A child between seven and 18 years of age must attend school (Minnesota Statute 120A.22, subd. 5(a))
. Under Minnesota Statute 120A.22, subd. 1
, it is the primary responsibility of parents or guardians to assure that their children acquire knowledge and skills that are essential for effective citizenship.
Children must attend school every day and be on time unless they have a lawful reason for being absent.
Lawful reasons include:
- Religious Observances: Required by the student’s religion.
- Illness: A parent or guardian must verify the student’s illness. The law permits school personnel to require the family to provide medical verification or to see the school nurse. Medical appointments that cannot be scheduled outside school hours may also be lawfully excused.
- Family Emergency: Examples are house fire, critical injury to parent/guardian, or the funeral of a close family member.
If a child is under 12 years of age, the child’s failure to attend school is presumed to be educational neglect by the parent/guardian. A child is “educationally neglected” if the child is absent from school due to the failure of the parent to comply with the compulsory education laws (Minnesota Statute 260C.163, subd. 11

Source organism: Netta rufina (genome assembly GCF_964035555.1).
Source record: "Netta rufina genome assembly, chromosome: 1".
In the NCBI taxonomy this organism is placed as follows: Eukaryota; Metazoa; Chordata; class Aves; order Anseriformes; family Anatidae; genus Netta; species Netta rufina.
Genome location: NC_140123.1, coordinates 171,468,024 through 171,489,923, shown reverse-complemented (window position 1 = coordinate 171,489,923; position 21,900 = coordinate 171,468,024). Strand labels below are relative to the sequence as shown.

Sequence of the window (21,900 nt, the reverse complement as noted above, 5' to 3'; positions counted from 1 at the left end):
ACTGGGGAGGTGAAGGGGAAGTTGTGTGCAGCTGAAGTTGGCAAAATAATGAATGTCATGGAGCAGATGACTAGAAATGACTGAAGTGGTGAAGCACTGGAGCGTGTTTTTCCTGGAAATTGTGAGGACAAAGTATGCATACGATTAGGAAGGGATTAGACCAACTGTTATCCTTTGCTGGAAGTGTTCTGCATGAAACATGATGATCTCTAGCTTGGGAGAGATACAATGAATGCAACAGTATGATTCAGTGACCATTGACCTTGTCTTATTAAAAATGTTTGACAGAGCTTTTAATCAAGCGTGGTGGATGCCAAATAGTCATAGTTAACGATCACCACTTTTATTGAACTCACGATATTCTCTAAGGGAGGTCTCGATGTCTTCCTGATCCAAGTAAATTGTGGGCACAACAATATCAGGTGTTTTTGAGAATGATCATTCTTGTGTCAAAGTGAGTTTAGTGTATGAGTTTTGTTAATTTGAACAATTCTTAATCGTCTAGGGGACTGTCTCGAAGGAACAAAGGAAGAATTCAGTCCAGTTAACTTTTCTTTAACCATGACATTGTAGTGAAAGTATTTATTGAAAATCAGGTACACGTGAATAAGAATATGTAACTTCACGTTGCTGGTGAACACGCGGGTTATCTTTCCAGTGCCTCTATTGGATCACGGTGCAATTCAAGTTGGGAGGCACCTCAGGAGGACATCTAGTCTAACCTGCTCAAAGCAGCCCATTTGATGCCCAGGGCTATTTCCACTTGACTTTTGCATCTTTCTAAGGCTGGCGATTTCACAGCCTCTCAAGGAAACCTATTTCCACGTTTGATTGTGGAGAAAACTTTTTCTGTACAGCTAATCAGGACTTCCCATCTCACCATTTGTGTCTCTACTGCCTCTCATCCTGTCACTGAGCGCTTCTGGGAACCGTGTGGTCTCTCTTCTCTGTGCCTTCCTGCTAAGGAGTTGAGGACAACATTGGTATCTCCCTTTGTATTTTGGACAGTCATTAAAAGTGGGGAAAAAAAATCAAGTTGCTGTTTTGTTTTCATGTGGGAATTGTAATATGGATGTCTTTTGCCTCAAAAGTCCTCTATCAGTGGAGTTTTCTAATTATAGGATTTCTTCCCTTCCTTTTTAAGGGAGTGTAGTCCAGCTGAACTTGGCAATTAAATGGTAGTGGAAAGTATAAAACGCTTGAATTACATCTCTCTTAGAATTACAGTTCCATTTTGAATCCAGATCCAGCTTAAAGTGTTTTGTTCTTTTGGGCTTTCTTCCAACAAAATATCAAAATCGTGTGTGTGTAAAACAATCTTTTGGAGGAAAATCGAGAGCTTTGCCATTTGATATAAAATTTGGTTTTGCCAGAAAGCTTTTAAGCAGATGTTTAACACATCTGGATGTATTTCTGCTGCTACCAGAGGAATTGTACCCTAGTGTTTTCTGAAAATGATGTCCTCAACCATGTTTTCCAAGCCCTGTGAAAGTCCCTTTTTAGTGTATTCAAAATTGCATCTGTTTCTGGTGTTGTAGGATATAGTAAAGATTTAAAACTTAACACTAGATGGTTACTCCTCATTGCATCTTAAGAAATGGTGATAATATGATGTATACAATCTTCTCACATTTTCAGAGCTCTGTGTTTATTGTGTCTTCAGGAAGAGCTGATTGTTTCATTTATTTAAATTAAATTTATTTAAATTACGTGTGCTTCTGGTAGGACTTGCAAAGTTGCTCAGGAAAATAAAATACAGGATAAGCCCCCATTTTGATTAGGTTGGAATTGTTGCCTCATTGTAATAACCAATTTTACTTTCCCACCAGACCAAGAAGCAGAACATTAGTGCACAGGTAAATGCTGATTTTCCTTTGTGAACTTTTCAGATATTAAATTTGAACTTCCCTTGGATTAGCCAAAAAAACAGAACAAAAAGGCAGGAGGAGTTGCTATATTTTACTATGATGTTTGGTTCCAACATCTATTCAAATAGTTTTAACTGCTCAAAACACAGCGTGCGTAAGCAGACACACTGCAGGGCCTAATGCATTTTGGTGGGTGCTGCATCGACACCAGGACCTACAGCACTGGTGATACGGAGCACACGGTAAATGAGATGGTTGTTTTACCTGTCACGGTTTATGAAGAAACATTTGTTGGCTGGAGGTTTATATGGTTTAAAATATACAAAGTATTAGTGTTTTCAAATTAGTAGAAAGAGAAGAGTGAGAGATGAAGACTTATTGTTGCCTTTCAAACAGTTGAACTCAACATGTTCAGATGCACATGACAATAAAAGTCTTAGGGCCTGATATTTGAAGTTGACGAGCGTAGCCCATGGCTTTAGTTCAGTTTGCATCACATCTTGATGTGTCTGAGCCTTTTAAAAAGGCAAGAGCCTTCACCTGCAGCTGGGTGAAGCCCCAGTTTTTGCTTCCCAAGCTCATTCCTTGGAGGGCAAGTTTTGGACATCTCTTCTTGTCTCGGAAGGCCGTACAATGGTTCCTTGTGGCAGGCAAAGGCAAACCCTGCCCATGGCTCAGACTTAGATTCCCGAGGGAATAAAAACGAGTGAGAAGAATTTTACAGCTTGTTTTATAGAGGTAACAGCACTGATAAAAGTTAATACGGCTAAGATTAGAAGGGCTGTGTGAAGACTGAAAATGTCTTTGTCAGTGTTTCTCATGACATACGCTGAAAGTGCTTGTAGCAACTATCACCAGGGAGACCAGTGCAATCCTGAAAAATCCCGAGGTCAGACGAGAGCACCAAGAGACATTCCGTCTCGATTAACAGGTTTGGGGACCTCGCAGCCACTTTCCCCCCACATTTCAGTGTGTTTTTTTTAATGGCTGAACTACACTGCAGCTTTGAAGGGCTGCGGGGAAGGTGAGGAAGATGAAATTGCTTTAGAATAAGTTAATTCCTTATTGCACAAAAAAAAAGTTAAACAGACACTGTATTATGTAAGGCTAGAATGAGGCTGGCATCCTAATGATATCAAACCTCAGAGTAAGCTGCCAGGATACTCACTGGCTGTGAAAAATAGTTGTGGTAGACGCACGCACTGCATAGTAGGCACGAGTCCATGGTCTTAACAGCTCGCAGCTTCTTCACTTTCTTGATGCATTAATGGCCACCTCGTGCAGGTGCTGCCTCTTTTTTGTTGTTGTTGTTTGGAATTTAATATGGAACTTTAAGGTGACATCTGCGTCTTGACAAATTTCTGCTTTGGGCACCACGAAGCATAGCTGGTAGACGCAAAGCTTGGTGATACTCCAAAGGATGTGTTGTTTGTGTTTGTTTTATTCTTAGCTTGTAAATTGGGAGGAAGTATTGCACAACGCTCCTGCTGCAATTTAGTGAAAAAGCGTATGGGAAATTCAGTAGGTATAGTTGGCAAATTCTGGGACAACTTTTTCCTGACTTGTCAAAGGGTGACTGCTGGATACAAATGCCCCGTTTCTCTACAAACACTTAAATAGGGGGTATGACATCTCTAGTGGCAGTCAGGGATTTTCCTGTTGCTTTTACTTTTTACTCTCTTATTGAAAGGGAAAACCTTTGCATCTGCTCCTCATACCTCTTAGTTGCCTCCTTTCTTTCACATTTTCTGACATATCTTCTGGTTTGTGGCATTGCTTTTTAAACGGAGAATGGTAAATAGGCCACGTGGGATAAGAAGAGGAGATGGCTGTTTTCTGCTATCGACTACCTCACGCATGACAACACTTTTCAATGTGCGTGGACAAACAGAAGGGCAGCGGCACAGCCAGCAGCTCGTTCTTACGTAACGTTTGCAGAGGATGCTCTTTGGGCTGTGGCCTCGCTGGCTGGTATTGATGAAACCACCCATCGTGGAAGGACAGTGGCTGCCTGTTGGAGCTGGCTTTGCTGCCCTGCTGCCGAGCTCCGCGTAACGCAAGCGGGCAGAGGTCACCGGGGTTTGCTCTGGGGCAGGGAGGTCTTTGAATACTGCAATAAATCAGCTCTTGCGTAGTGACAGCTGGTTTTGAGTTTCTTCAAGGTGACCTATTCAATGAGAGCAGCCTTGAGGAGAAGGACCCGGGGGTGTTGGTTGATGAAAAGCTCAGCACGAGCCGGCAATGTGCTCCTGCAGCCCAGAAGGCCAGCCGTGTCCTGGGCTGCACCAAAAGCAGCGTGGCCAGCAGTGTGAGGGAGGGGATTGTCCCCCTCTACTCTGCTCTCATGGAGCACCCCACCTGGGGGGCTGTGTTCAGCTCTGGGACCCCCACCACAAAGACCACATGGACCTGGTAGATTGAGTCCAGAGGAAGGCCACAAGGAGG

and 260C.007, subd. 6
), and the child is in need of protective services.
A parent who contributes to a child’s unexcused absence from school may be charged with a gross misdemeanor under Minnesota Statute 260C.425
that is punishable by up to one year in jail and/or a $1,000 fine, and/or a civil action under Minnesota Statute 260C.335
If a child is 12 years of age or older, their failure to attend school is presumed to be truancy. A child 17 years of age cannot drop out of school without the permission of their parents; written forms must be completed at a school meeting (Minnesota Statute 120A.22, subd. 8
). A child who misses seven days of school or seven class periods on seven different days without lawful excuse can be petitioned as a Habitual Truant under the CHIPS law (Children in Need of Protection or Services) (Minnesota Statute 260C.007, subd. 19
A child who is truant may be transported by police to home, school or a Truancy Center (Minnesota Statute 260C.143, subd. 4
- Court adjudication as a “child in need of protection or services”
- Probation or protective supervision Community Service or Sentence to Serve (including weekends)
- Fines up to $100
- Suspension or denial of driving privileges (to age 18)
- Counseling for child and parents
- Chemical or mental health evaluations / services / programs
- “Any other activities or . . . treatment programs deemed appropriate by the court”
- Out-of-Home Placement (including shelter, foster home, residential treatment center, etc.) child must be represented by counsel